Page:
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Notes: Peavy in, Phils tapped out & more
Twenty-six pitches, two scoreless innings, 92 mph on the radar gun — amazing stuff from a pitcher coming off an unprecedented injury for a baseball player.
The danger was that Peavy would grow intoxicated by his success and try to accelerate his return to the majors. But so far he is taking a more level-headed approach to his comeback than he did after he joined the White Sox with an ankle injury in 2009.
“I told him I’d rather see him pitch in September and October than April and May,” Peavy’s agent, Barry Axelrod, told FOXSports.com. “We’ve talked a lot about it. Other people have talked to him about it. Hopefully guys mature and learn as they go through the process. He’s saying the right things.”
The White Sox expect that they will need to slow Peavy at some point, and plan to err on the side of caution as he continues his recovery from surgery to repair a torn latissimus dorsi muscle tendon. But Peavy bears responsibility, too, and Axelrod says he advised the pitcher to be his own best advocate.
Peavy, who turns 30 on May 31, seems to be getting the message. Last Saturday, on the day after he made his spring debut against the Angels, Peavy told reporters, “We’re not going to try to be a hero to break camp with the team. Our ultimate goal is to be a contributing factor to the team’s success (for the long haul).”
The circumstances for Peavy this spring are much different than they were in ’09, when the White Sox acquired him from the Padres on July 31 even though he was on the disabled list with a strained tendon in his right ankle.
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Peavy rushed back to join his new team for the pennant race, making three starts in September. The effect on his mechanics might have contributed to his lat injury last July.
“We were flabbergasted that they approached him and wanted to trade for him — flabbergasted,” Axelrod says. “He probably shouldn’t have gone out and pitched the three games he did. He was always pushing hard to prove himself to his new team and teammates. He probably did overdo it, push himself too much.”
Peavy isn’t likely to make the same mistake again.
Phillies tapped out
The Phillies’ signing of Cliff Lee to a five-year, $120 million contract came with an additional price: the loss of payroll flexibility for the foreseeable future.
Thus, the Phils are unlikely to make a move to replace outfielder Domonic Brown, who is out four to six weeks with a broken hand. The team also would be hamstrung if second baseman Chase Utley’s knee troubles lingered into the season.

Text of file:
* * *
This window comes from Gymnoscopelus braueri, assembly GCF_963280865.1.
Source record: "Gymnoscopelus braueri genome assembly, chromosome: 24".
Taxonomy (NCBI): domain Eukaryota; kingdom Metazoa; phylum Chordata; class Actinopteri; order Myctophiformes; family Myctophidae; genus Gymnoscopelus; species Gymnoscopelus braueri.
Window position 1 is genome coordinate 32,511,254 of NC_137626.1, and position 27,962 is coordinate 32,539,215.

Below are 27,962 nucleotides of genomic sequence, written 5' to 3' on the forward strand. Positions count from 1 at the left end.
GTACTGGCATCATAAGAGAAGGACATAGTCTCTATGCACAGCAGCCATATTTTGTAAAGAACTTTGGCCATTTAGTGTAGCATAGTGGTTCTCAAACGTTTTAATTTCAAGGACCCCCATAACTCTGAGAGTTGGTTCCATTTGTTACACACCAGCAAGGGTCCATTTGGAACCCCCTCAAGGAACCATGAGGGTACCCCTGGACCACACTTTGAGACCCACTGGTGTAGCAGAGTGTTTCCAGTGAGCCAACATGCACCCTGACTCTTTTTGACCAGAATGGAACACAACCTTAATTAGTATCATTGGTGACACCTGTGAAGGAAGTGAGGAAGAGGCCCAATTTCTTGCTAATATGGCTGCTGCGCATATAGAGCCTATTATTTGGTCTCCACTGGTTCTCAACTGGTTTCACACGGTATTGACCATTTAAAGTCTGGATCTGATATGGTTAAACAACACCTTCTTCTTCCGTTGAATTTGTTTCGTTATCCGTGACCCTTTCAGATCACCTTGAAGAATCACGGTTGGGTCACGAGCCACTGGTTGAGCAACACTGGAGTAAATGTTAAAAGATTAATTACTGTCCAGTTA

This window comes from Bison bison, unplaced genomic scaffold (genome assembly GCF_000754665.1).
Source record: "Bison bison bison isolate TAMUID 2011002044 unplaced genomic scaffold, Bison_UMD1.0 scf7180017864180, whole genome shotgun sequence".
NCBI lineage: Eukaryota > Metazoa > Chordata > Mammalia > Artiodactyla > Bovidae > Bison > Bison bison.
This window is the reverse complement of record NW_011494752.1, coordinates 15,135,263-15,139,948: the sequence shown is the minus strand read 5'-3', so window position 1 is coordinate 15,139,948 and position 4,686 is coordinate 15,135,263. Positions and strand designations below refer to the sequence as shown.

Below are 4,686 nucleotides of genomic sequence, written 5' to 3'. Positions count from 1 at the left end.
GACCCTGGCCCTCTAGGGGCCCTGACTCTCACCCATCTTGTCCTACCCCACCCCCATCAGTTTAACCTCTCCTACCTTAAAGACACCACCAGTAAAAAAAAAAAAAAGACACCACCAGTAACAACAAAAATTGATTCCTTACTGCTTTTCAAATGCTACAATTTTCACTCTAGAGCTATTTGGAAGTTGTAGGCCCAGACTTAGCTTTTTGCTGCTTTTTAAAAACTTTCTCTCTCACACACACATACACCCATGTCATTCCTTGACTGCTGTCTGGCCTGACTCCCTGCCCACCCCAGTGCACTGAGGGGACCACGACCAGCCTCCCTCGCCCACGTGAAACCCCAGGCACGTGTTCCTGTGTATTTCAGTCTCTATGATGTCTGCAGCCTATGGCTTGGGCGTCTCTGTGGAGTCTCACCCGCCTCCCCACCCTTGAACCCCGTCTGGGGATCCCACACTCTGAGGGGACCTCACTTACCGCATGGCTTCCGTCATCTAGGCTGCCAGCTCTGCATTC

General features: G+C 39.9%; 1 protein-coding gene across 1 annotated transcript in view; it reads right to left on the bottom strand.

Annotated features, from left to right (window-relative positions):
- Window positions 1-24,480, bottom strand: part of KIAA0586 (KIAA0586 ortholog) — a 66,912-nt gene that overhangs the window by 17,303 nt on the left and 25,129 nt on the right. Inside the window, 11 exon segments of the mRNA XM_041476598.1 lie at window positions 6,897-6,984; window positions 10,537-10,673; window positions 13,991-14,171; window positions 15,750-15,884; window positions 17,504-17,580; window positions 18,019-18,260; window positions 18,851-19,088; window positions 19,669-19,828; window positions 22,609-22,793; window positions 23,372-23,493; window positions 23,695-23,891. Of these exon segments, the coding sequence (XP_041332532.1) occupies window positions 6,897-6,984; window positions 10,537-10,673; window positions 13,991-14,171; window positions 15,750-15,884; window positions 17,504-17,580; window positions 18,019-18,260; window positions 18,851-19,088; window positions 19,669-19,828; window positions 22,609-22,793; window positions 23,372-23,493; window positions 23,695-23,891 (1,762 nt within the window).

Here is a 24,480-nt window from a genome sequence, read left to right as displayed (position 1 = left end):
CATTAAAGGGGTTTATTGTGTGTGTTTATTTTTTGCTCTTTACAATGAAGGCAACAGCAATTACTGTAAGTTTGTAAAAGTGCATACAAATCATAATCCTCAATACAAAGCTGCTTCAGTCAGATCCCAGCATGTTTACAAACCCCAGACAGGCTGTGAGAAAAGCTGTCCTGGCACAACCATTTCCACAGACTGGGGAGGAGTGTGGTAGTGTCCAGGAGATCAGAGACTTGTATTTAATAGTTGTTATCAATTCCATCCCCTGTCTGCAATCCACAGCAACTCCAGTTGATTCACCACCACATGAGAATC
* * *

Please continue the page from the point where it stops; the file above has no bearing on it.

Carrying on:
The Phillies’ payroll projects to more than $163 million, according to Cot’s Baseball Contracts. That figure, while well short of the $178 million luxury-tax threshold for 2011, would be more than $20 million over the previous club record, set last season.
Iglesias: Worth the Red Sox money?
Red Sox shortstop Jose Iglesias is proving worthy of his defensive reputation, but some rival executives continue to question whether he will hit.
The Yankees, among other clubs, were skeptical of Iglesias offensively, and balked at the contract that the Red Sox awarded the Cuban defector in September 2009: four years, $8.25 million.
Iglesias, 21, might never hit for power, but would be an asset even if he produced a modest batting average and on-base percentage. His defense is that outstanding.
No reason to rush Jays' prospect
Third baseman Brett Lawrie is off to a fast start in his first spring with the Blue Jays, but it would be an upset if he made the club.
True, Lawrie looks better than expected at third, showing good hands and a strong arm. Awarding him the job would enable the Jays to keep Jose Bautista in right field, his preferred position. But there is no other compelling reason for the Jays to accelerate Lawrie's development.
The last thing the Jays would want to do is demote Lawrie if he struggles, forcing Bautista to make a temporary move back to third. Better Lawrie should refine his defense at Triple-A, then join the team to stay when he is ready.
Pirates trying to fix infield
One way for a team to help a young pitching staff is by upgrading its infield defense, and the Pirates attempted to do just that by signing first baseman Lyle Overbay to a one-year, $5 million contract.
The Pirates, while still looking for a long-term shortstop, believe third baseman Pedro Alvarez and second baseman Neil Walker will improve defensively. Alvarez, though, lacks range and ultimately might switch to first, a move that could be hastened if the Pirates draft Rice third baseman Anthony Rendon with the first pick in the June amateur draft.
Rendon is considered a likely top-three selection, but the draft also is deep in advanced college pitching. The Pirates, rather than draft for need, plan to pick the best player. Rendon was the national college player of the year as a sophomore, but at 6 feet and 190 pounds lacks the size of a Ryan Zimmerman (6-3, 228) or Evan Longoria (6-2, 210).
“Corner bats are typically large men,” one general manager says. “He is not that.”
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